Ask The Therapist – What is Visual Motor Integration?
by Amanda Mazerall, OTR/L
Kids Place Central Pediatric Occupational Therapist
Visual Motor Integration, or ‘VMI,’ is a form of coordination that allows us to accurately control our hand movements based off of vision. Poor VMI skills may impact a child’s ability to write their name, catch a ball, or complete a puzzle. As an Occupational Therapist, I try to incorporate VMI activities into all of my sessions, whether I am working with a 2 year old or a 9 year old.
Below are some general milestones your child should be meeting and some activities to improve their hand-eye coordination skills.
2 years of age:
At 2, your toddler should be able to string beads, look through pages of a book, complete 3 piece form puzzles, stack blocks, and draw a vertical line. Encourage your child to complete such tasks by showing excitement for those activities and offer assistance as needed. Additional activities that you can complete at home include:
- Simple shape and color sorting toys. Talk about the object’s size, color, and shape to help them better understand the differences and ways to organize them.
- Drawing vertical lines and coloring in pictures.
- Play with toys that require 2 hands for assembly.
- Placing beads onto a sturdy pipe cleaner or straw for increased ease. Once they understand how to do that, work on stringing beads!
3 years of age:
Within the third year, your child should be able to catch an 8” ball, draw a circle and cross, cut across paper, manipulate buttons set in front of them, and hold a pencil with efficient use of their fingers. In order for your child to meet such milestones, you can encourage them to complete the following:
- Practice pre-writing activities (copy lines/shapes, tracing, mazes, coloring, etc.) on a vertical surface to promote proper wrist extension and use of fingers versus a whole hand grasp.
- Improve bilateral coordination through play that requires use of two hands.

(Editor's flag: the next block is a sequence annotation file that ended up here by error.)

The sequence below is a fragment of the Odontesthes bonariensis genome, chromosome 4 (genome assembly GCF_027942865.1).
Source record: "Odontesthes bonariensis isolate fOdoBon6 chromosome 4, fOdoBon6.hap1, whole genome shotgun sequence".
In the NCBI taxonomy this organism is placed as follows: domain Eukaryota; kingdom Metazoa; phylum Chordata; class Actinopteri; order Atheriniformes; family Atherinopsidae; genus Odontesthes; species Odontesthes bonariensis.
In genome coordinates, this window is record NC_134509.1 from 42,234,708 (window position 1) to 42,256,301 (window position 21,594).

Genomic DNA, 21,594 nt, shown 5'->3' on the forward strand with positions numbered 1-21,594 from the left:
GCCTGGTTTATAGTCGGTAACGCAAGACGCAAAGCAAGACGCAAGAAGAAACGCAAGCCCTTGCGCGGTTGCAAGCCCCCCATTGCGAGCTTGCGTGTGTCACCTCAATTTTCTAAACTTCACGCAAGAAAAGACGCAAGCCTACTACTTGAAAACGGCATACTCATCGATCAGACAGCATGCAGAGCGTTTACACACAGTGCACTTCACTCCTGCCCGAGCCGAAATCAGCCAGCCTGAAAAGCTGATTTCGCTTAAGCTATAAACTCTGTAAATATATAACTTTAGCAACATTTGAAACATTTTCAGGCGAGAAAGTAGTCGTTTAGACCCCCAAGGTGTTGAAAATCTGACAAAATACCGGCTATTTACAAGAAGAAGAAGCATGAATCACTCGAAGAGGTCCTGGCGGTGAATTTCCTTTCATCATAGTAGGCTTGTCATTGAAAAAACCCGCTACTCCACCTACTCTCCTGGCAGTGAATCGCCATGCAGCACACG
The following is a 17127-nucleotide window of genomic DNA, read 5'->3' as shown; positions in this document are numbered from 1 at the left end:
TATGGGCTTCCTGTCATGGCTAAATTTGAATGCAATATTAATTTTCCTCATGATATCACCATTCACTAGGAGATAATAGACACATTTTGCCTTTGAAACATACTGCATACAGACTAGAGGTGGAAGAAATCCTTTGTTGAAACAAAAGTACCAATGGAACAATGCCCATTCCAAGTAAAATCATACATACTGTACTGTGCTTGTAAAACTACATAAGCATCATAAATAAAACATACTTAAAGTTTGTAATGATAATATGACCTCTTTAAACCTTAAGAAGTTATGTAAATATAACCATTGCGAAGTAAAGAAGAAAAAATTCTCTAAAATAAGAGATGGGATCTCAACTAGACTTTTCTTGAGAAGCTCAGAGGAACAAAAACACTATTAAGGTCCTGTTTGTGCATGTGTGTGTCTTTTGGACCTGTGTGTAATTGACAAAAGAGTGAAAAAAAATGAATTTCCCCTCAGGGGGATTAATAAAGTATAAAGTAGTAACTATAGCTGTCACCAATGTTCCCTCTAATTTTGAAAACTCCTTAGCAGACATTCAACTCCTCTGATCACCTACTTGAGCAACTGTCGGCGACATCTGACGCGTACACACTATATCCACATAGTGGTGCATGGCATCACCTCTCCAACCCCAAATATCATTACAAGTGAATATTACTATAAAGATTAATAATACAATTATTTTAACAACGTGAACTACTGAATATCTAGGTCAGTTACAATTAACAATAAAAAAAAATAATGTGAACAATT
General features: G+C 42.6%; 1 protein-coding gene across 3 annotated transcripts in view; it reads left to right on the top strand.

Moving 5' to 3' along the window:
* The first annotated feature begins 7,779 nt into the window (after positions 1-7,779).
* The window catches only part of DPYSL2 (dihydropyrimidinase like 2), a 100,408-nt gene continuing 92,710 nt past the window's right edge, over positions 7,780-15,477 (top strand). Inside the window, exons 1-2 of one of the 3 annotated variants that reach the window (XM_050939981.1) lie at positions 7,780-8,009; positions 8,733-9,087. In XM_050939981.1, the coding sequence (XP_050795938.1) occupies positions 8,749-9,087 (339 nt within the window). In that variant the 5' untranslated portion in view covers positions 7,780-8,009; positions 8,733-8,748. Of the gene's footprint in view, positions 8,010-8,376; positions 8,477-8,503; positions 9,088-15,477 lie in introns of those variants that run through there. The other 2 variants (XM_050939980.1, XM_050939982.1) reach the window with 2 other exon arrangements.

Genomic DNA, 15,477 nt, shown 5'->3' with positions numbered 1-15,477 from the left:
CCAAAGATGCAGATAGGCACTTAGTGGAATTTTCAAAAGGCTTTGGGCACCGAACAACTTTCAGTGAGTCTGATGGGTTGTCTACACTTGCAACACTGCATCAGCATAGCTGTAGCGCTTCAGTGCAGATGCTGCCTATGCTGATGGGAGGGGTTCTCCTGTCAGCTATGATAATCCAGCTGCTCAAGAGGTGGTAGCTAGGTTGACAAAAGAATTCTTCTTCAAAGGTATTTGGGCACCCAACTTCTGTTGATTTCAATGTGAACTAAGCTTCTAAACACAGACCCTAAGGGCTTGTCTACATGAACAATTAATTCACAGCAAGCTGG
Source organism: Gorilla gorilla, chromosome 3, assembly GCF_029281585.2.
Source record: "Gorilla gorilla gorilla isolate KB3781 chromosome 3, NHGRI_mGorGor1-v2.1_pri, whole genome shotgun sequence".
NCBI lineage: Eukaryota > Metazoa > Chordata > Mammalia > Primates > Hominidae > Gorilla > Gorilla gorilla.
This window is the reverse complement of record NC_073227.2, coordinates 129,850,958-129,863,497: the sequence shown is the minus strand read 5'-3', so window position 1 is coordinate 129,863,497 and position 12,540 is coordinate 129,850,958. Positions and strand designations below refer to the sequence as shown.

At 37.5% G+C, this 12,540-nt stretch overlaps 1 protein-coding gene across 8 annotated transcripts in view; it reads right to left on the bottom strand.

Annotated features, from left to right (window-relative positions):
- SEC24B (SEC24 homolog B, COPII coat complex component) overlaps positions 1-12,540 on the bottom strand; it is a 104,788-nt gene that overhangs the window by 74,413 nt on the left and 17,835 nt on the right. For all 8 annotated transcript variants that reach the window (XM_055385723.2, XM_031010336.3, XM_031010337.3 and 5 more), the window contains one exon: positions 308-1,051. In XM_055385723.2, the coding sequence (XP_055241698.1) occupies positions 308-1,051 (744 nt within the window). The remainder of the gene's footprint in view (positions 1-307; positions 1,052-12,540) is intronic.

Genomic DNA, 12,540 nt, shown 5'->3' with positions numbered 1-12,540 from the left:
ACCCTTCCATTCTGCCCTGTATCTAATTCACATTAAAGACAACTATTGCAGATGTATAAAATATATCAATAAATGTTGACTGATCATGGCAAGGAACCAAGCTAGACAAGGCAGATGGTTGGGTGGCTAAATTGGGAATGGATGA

- Have your child cut across paper with spring loaded scissors or make necklaces out of snap beads.
- Play with hand manipulatives to improve arch development and hand strengthening (tongs, tweezers, spray bottle, play dough, small broken crayons, etc.).
- Practice popping moving bubbles or catching a slow moving balloon prior to catching a ball.
- Encourage participation in self-care tasks with dressing and grooming.
- Work on jig-saw puzzles. Puzzles that have 12 pieces should work well!
4-5 years of age:
Between 4 and 5, your child should be able to draw a square, cut out a circle, copy block designs, and write their name. To get them prepared for these tasks and other school work, encourage completion of the following:
- Practice pre-writing shapes by forming them out of tangible items like Popsicle sticks or tooth-pics. You may also complete shape and letter formation in more fun ways like with Play-Doh or using fingers to draw them in shaving cream & sand. You could also use a clear sheet protector to have you child trace and copy the shapes you have formed with a washable marker.
- Have story time before bed and encourage your child to read along. Doing so will work on ocular motor control, letter identification, and overall fluency. Deficits with reading and visual motor skills often go hand in hand.
- Have your child help with chores! Having them use two hands to fold laundry and wash dishes may not make for a perfectly tidy house but it will help their skills develop!
- Have them complete jig-saw puzzles that have 12-25 pieces. This will help develop visual closure skills and fine motor control.
Lastly, please remember to limit screen time on tablets and phones! It may seem like the games your child is playing will help promote visual motor skills, but it is quite the opposite. A 2D game about stacking blocks will not translate to 3D play with blocks. Have your child spend as much time outside playing in the park, hiking, swimming, and participating in sports. Physical activity is a great pre-cursor to seated visual motor activities!